Morphodynamics of an Armour-layered Fan Delta: Te Mata, Coromandel Peninsula

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dc.contributor.advisor Dickson, M en
dc.contributor.advisor Tunnicliffe, J en Allison, Andrew en 2014-12-08T23:16:39Z en 2014 en
dc.identifier.citation 2014 en
dc.identifier.uri en
dc.description Full text is available to authenticated members of The University of Auckland only. en
dc.description.abstract A hydrodynamic and sedimentary analysis undertaken at Te Mata stream and fan delta is presented. Hydrodynamic investigations reveal that prevailing low incident wave energy conditions combine with strong tidal currents to form a surficial gravel armour layer on the fan delta that protects the subsurface from major geomorphic change during high-energy events; non-armoured sandy areas adjacent to the stream channel exhibit changes in width, depth and elevation caused by high stream flow. Wolman counts in the stream and on the fan delta show downstream fining, without notable change in gravel shapes between the stream and delta. Abrasion experiments show low rates of abrasion on the fan delta, with dacite abrading faster than andesite or greywacke. Mobile sand acts as a buffer against abrasion, reducing the effect of gravel-on-gravel impact. An RFID gravel tracer experiment shows gravels moving onshore, but at a maximum of 36m over 6 months. Compact elongate clast shapes are transported further than platey clasts; the opposite occurs in most coastal settings. Preferential transport of compact gravels occurs in both armoured gravel-bed rivers and armoured beaches. The armour layer preferentially imbricates flatter (platey) clasts while rounder (compact) shapes protrude from the delta surface and are subjected to the higher incident energy levels necessary for entrainment and transport. Channel reinforcement on six western Coromandel coast streams prevents natural stream mouth migration and may reduce sediment deposition on the fan delta below natural levels. Coupled with hypopycnal conditions, the delivery of sediments to the fan deltas may have reduced significantly since channel fixing. Reduced sediment supply to coasts, combined with rising sea levels, increases the likelihood of erosion during coastal storm events. Site- specific studies of hydrodynamics and geomorphology enhance our ability to undertake appropriate fluvial and coastal management and can enhance community resilience to high-energy events. en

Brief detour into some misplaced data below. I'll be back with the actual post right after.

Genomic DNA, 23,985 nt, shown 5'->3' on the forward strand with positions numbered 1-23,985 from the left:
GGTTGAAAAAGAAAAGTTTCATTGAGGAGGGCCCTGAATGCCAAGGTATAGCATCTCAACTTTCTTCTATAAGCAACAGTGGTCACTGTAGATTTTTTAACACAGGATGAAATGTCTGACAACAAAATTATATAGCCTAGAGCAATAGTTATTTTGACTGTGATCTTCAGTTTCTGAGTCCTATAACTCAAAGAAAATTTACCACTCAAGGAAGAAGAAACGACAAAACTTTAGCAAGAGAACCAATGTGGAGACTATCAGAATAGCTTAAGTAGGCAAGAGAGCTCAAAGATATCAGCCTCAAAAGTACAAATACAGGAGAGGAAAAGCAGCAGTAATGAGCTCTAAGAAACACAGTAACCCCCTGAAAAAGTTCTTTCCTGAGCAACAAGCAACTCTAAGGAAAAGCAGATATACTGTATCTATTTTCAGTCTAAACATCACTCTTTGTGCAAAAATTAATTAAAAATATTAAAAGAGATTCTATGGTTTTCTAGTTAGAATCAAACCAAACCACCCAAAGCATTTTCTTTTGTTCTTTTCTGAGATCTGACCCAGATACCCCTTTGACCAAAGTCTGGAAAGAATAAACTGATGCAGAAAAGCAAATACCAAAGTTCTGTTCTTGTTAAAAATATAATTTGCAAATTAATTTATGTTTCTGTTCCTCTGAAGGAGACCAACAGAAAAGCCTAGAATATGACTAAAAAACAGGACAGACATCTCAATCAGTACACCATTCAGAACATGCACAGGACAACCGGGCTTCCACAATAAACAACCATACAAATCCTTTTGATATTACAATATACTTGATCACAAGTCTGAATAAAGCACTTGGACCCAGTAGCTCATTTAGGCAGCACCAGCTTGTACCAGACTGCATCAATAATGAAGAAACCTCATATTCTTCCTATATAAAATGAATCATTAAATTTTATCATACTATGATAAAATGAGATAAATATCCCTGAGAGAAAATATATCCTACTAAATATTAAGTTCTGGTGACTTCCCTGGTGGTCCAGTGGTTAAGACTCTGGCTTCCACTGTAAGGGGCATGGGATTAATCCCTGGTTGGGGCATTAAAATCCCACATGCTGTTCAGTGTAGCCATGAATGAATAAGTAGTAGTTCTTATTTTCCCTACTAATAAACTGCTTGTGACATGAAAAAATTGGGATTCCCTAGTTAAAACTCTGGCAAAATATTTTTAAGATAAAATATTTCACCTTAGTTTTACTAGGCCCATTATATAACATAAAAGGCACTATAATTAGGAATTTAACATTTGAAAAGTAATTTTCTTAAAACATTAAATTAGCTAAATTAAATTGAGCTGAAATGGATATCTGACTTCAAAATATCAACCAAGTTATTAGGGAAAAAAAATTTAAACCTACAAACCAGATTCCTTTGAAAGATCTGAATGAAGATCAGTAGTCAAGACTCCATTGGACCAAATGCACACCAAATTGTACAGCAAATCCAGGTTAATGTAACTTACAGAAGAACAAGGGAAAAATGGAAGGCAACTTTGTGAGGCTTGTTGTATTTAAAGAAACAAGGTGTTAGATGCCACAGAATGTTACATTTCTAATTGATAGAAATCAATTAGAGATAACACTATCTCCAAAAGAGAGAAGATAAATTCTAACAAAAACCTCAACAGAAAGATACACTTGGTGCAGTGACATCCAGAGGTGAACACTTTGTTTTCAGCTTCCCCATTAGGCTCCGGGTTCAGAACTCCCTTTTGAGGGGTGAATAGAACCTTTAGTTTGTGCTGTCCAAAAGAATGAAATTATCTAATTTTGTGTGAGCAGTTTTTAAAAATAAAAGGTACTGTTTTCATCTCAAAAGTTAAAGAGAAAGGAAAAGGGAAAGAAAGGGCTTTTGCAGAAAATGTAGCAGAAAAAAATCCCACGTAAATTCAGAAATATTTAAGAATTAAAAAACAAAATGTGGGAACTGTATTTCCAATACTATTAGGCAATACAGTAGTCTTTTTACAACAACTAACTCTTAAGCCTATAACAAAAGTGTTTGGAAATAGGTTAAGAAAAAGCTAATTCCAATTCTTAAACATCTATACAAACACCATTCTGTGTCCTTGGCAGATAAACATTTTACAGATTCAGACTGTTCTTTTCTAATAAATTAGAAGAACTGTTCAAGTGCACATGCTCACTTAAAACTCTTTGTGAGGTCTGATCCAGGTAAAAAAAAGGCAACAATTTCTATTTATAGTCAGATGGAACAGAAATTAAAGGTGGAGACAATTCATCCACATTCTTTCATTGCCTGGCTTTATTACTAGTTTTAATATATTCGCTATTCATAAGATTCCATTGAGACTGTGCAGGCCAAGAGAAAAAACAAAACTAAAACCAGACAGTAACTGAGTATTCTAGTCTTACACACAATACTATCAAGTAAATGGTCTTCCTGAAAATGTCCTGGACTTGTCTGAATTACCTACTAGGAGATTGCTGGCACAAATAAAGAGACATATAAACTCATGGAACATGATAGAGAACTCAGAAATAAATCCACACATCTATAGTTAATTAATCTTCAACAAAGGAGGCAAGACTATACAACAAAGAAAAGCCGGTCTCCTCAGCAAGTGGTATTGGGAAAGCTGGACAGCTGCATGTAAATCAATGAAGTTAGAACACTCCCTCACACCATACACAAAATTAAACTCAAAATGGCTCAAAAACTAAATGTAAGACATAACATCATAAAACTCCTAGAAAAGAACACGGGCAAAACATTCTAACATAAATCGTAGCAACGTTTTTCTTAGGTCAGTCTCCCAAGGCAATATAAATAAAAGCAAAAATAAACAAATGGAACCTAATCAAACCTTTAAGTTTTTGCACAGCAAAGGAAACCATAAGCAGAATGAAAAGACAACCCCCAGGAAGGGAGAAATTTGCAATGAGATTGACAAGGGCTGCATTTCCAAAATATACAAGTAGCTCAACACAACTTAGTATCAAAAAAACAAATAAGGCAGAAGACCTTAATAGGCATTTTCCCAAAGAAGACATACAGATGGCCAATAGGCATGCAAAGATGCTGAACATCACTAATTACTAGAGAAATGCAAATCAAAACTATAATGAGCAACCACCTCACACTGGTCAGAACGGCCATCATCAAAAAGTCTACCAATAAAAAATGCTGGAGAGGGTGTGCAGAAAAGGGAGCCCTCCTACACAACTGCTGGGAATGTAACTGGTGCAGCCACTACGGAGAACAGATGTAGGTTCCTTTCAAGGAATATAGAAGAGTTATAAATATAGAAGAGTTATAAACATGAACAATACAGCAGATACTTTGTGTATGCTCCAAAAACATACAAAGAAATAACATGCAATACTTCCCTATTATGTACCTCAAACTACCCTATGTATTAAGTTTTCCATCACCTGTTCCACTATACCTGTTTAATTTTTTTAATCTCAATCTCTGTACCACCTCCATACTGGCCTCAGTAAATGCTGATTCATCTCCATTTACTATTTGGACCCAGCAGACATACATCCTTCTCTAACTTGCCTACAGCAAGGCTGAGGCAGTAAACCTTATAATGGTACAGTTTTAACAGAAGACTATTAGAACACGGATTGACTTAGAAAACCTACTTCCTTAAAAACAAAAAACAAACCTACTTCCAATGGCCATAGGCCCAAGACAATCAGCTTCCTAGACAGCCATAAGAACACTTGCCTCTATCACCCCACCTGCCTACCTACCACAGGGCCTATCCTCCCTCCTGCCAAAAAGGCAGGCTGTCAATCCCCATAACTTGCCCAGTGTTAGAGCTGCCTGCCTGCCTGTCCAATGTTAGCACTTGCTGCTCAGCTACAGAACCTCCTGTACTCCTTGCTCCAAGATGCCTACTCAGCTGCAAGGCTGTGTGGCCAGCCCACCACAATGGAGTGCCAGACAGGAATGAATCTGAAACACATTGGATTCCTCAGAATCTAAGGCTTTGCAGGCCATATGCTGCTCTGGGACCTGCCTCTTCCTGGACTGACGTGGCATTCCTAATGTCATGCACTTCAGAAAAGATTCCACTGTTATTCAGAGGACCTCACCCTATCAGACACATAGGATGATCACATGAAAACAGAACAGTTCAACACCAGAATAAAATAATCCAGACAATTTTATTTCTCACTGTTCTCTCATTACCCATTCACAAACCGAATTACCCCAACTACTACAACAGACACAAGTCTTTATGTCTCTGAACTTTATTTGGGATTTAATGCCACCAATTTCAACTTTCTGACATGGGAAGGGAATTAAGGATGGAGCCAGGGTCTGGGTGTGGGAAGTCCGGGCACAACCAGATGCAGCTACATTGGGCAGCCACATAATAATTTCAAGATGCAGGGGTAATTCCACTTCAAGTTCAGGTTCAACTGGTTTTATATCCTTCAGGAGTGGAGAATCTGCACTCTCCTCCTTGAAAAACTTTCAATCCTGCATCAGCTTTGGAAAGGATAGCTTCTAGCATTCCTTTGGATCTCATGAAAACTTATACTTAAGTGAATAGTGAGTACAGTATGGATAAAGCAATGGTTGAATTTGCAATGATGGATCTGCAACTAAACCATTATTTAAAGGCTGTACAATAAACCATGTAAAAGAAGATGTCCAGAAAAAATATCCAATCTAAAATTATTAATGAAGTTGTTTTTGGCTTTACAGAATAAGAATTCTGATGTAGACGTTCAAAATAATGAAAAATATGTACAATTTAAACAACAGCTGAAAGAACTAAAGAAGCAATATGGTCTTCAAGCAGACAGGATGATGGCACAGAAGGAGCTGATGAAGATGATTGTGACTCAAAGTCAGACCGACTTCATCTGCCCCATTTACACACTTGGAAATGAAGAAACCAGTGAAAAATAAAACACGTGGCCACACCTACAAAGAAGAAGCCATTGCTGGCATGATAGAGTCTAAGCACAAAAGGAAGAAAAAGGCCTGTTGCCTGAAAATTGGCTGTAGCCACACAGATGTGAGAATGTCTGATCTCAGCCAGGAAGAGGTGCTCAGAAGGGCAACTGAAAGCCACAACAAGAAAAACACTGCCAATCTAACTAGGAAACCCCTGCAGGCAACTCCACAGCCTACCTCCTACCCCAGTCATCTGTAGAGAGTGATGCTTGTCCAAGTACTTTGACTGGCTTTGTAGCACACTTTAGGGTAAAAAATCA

dc.publisher ResearchSpace@Auckland en
dc.relation.ispartof Masters Thesis - University of Auckland en
dc.rights Items in ResearchSpace are protected by copyright, with all rights reserved, unless otherwise indicated. Previously published items are made available in accordance with the copyright policy of the publisher. en
dc.rights Restricted Item. Available to authenticated members of The University of Auckland. en
dc.rights.uri en
dc.title Morphodynamics of an Armour-layered Fan Delta: Te Mata, Coromandel Peninsula en
dc.type Thesis en The University of Auckland en Masters en
dc.rights.holder Copyright: The Author en en
pubs.elements-id 468532 en Science en School of Environment en
pubs.record-created-at-source-date 2014-12-09 en

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